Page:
19 Oct. '09: Israel must investigate army’s conduct in Operation Cast Lead

Published: 
19 Oct 2009

Since the Goldstone mission published its report, B'Tselem has persistently advocated for implementation of its principal recommendation: that Israel investigate suspicions that its forces breached international humanitarian law in the Gaza Strip.

The Goldstone mission held that both Israel and Hamas committed war crimes during Operation Cast Lead. The report demands that each side initiate criminal investigations into the suspicions and prosecute the persons responsible for these war crimes.

Israel's response was to immediately condemn the report as erroneous, tendentious, and biased. B'Tselem rejected these claims, and stated in many forums that the report was the result of a serious, professional investigation, reflecting a deep and genuine commitment to ensure that justice is done. 

B'Tselem indeed criticized some of the report's findings. Among other things, B'Tselem argued that the criticism of the way that Hamas members chose to fight did not reflect the severity of their acts, and that in some of the cases the threshold of proof demanded by the mission for determining that Hamas violated international humanitarian law was a higher threshold than that applied to Israel. Also, the mission's conclusions regarding Israel's overall objectives in carrying out the operation were not sufficiently supported by facts arising from the mission's research. However, B'Tselem declared that these faults do not nullify the report's main recommendation, that Israel must investigate the suspicions that its army acted in Gaza unlawfully and immorally. The suspicions go beyond the acts of individual soldiers, and center on questions of policy relating to rules of engagement, selection of targets for bombing, and the degree to which civilians were protected, among other issues.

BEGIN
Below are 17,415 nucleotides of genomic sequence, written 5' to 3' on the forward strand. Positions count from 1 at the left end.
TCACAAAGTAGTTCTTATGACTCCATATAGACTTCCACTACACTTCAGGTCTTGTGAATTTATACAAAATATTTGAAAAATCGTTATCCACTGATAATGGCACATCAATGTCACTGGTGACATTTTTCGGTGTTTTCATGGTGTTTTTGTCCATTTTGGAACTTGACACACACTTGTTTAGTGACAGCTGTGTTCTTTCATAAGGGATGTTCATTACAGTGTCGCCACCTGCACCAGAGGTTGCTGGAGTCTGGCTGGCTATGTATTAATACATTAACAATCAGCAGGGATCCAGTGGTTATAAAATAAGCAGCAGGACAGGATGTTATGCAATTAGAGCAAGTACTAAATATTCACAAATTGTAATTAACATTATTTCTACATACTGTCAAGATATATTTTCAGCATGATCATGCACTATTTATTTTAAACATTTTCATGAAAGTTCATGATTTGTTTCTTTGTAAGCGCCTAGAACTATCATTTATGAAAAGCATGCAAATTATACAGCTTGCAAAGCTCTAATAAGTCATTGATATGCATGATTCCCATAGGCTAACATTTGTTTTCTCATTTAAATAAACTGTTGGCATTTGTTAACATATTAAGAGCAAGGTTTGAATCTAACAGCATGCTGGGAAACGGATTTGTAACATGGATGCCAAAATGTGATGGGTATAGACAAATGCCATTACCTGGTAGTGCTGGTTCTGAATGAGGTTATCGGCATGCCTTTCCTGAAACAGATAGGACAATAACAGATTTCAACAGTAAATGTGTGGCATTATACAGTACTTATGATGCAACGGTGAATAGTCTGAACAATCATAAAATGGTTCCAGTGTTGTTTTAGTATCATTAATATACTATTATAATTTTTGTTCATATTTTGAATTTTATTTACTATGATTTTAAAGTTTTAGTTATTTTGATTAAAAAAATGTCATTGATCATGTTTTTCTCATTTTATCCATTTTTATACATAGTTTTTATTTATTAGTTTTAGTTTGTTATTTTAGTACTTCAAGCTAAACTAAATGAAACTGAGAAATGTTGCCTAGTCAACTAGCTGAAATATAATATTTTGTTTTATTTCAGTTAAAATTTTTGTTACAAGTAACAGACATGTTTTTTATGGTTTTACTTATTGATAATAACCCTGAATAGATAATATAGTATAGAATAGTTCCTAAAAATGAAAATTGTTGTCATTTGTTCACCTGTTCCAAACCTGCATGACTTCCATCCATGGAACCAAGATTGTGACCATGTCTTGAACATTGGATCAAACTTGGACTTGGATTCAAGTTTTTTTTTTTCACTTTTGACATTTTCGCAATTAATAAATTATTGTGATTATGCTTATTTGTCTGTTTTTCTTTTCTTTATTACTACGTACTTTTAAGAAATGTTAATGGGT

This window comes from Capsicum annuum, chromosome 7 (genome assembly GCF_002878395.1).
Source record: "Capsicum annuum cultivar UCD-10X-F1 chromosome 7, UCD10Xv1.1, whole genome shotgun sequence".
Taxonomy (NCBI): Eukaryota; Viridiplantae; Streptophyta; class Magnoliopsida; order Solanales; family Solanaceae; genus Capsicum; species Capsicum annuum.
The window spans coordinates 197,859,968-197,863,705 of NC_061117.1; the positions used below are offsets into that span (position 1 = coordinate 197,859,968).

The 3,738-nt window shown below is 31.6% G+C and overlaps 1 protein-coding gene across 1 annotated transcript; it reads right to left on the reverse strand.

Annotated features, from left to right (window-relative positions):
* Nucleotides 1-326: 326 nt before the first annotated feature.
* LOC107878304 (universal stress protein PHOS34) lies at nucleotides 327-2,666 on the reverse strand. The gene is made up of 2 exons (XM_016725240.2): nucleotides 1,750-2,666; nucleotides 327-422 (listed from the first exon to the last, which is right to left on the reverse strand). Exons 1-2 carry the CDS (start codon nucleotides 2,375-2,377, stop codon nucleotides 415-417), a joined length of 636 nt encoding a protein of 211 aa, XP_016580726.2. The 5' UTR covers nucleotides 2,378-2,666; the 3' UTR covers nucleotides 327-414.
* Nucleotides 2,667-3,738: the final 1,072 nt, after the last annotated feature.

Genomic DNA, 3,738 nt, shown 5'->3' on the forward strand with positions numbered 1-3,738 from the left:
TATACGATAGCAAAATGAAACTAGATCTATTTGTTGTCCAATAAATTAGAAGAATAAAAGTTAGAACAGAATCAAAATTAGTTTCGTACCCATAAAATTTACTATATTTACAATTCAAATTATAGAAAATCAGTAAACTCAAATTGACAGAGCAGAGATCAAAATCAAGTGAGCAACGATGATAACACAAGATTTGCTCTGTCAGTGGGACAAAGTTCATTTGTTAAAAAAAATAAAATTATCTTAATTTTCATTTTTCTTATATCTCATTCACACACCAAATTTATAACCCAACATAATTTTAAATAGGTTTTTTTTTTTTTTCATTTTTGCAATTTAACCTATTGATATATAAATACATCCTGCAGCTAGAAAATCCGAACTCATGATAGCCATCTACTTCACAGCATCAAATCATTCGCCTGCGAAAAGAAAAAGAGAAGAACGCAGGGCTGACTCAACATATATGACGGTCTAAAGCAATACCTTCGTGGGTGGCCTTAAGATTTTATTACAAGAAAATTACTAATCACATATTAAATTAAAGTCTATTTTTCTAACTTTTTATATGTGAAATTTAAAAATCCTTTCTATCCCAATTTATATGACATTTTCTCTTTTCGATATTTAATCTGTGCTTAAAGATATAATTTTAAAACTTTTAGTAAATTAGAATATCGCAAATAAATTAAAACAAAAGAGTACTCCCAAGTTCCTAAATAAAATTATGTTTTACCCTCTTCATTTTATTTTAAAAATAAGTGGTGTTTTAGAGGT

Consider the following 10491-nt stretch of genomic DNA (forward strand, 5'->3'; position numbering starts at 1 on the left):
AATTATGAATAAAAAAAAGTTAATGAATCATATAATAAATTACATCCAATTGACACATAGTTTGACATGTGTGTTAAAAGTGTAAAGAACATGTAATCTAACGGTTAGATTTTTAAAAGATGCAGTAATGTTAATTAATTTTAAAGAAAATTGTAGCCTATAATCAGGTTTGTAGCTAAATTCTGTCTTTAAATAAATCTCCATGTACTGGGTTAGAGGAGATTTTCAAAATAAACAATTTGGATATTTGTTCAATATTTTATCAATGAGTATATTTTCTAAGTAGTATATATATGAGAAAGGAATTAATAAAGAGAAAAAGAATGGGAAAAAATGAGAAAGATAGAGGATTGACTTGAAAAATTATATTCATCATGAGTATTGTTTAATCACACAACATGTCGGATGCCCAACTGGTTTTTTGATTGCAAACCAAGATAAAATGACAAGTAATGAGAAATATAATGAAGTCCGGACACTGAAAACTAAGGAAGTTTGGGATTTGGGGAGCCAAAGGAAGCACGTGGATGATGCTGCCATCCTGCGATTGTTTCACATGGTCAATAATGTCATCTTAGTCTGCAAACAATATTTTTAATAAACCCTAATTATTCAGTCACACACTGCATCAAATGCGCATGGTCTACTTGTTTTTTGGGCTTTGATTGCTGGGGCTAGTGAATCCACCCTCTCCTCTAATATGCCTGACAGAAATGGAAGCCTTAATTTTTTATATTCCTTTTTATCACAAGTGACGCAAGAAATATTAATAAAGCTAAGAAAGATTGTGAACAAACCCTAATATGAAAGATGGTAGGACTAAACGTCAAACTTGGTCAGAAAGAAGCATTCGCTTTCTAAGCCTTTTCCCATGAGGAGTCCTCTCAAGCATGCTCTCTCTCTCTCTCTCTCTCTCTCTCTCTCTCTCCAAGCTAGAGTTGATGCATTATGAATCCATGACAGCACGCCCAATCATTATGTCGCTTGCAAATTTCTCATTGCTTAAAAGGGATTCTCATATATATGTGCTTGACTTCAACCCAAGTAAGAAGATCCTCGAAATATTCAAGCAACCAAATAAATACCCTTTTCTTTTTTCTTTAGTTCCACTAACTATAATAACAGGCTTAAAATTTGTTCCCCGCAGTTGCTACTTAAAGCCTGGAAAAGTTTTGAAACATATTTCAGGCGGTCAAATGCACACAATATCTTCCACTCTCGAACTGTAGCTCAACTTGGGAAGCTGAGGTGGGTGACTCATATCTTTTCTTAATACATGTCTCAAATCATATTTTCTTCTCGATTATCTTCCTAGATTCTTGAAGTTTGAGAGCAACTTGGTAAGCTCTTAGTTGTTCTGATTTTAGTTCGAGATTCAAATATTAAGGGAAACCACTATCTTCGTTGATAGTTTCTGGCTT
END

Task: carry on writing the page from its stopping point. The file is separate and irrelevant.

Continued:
At the last meeting of the UN Human Rights Council, Israel and the United States argued, each for its own reasons, that the peace process is not consistent with an international investigation of the suspicion of war crimes committed during Operation Cast Lead, and that the diplomatic process should take precedence. B'Tselem does not accept this argument, and believes that neither a peace process nor any other reason eliminates the moral and legal obligation to do justice and ensure accountability for infringement of human rights.

During and after the fighting in the Gaza Strip, B'Tselem documented and brought to the attention of Israelis and the world at large many cases that raised suspicions that the army breached international humanitarian law, and in some cases even its own orders. B'Tselem sent more than twenty cases to the Attorney General and the military prosecutor with a demand to investigate the actions of soldiers in the field and the responsibility of the command echelon.  To date, B'Tselem knows of only three of said cases in which witnesses were interviewed. 

B'Tselem provided assistance to the investigative staff of the Goldstone mission from the beginning to the end of its research. Since the report was published, B'Tselem has advocated in Israel and abroad to promote an independent and effective investigation of Israel's actions during the operation. The organization will continue these efforts.